The same claims are made I believe by both Lyson and Fotospeed in fact I heard are allegedly one in the same system, how true I donít really know.

There are many cheap systems out there using dye ink leave well alone. Sold in the main at computer fairs.

The three third party companies I mentioned above have very good reputations in the photographic world and will not knowingly sell you a bad product. In fact their cartridges are much the same prices Epson, but with marginally more ink per cartridge.
The money saving is in the CIS because the ink is purchased in 125ml bottles.

Patrick
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Old 09-10-06
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Re: Continuous Inking Systems

Quote:
Originally Posted by William View Post
Hi

Im new to the forum- well any forum actually! Ive had an Epson R2400 for a bit now and the cartridge prices really do hurt. I know this has been discussed before and all seems to depend on who you talk to. So theres print quality, permanance and reliabilty etc. Ive even considered buying larger Epson cartridges and seeing if its possible to decant the ink into a CIS or refillable cartridges. Im not sure how much ink is in or because of the chip actually usable in an R2400 cartridge, however if the volume is about 12mls, the cost/ml is around 70p but drops with a 100ml cartridge to around 30p, which I believe is not vastly different to some of the 3rd party inks. So, has anyone tried this and what are your general views on continuous inking systems and the inks that go with them? Any views most welcome.
Bill
Hi Bill, and a warm welcome to the DPNow forum. Have you thought about trading in for an Epson Stylus Pro 3800. I understand the large ink cartridges mean significantly improved running costs, plus there is no need to swap matt and photo blacks.

Ian
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Old 11-10-06
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Re: Continuous Inking Systems

Quote:
Originally Posted by William View Post
Im not sure how much ink is in or because of the chip actually usable in an R2400 cartridge, however if the volume is about 12mls, the cost/ml is around 70p but drops with a 100ml cartridge to around 30p, which I believe is not vastly different to some of the 3rd party inks.
I always find it funny that people seeking alternative inks always consider "cost of ink" and rarely ever work out the "cost per print".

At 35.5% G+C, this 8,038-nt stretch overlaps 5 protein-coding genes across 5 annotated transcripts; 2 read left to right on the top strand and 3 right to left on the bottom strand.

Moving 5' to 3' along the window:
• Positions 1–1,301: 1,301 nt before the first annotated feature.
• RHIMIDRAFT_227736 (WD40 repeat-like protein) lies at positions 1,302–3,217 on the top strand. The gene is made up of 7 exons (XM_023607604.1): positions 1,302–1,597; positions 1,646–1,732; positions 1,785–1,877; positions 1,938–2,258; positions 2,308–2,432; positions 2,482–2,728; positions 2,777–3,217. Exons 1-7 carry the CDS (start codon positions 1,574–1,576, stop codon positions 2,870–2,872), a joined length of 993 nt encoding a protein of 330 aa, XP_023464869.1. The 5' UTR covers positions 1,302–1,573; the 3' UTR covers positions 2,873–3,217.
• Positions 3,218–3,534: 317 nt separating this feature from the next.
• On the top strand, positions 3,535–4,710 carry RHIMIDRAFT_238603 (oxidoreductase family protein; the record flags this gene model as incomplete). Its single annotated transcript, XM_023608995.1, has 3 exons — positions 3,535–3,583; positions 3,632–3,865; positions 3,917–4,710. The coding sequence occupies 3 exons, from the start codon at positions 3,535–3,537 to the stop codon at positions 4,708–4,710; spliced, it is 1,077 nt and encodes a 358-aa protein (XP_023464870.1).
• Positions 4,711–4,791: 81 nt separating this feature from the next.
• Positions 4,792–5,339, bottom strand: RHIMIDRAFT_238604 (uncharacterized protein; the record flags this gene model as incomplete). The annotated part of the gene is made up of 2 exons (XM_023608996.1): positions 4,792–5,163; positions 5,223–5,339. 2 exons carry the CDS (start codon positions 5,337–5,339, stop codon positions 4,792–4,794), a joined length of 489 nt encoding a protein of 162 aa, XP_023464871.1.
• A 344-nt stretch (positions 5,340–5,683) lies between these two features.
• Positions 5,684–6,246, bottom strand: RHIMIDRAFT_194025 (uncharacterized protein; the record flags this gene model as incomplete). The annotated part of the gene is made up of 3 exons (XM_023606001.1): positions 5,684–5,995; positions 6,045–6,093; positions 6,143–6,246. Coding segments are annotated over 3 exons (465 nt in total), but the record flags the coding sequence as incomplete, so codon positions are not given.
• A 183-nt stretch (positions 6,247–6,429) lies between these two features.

With that in mind, I had to buy some flea drops from a friend's cat last week. It was £18 for six capsules of 0.5ml. That's about £6 per ml. Boy, I wish there was some third-party alternatives out there. This stuff's like gold dust, it makes Epson OEM ink prices seem like chicken feed in comparison.

Maybe Lyson or Permajet do a CIS that I could attach to the cat?
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Old 11-10-06
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Re: Continuous Inking Systems

We've developed an online cost-per print caculator, I've shown it to a few people but it's not live yet, which knows the consumption rate of a given printer based on run-down testing we have carried out. You type in the cost of cartridges in your own currency, plus the cost of your paper and it will deliver a cost per print result.

Watch this space

Ian
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Old 11-10-06
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Re: Continuous Inking Systems

Quote:
Originally Posted by Ian View Post
We've developed an online cost-per print caculator, I've shown it to a few people but it's not live yet, which knows the consumption rate of a given printer based on run-down testing we have carried out. You type in the cost of cartridges in your own currency, plus the cost of your paper and it will deliver a cost per print result.

Watch this space

Ian
I'll look forward to it. It'll be interesting to see how it compares to the real-world figures I've got for my R1800.

JSR
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Old 11-10-06
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Re: Continuous Inking Systems

Quote:
Originally Posted by JSR View Post
I always find it funny that people seeking alternative inks always consider "cost of ink" and rarely ever work out the "cost per print".

With that in mind, I had to buy some flea drops from a friend's cat last week. It was £18 for six capsules of 0.5ml. That's about £6 per ml. Boy, I wish there was some third-party alternatives out there. This stuff's like gold dust, it makes Epson OEM ink prices seem like chicken feed in comparison.

Maybe Lyson or Permajet do a CIS that I could attach to the cat?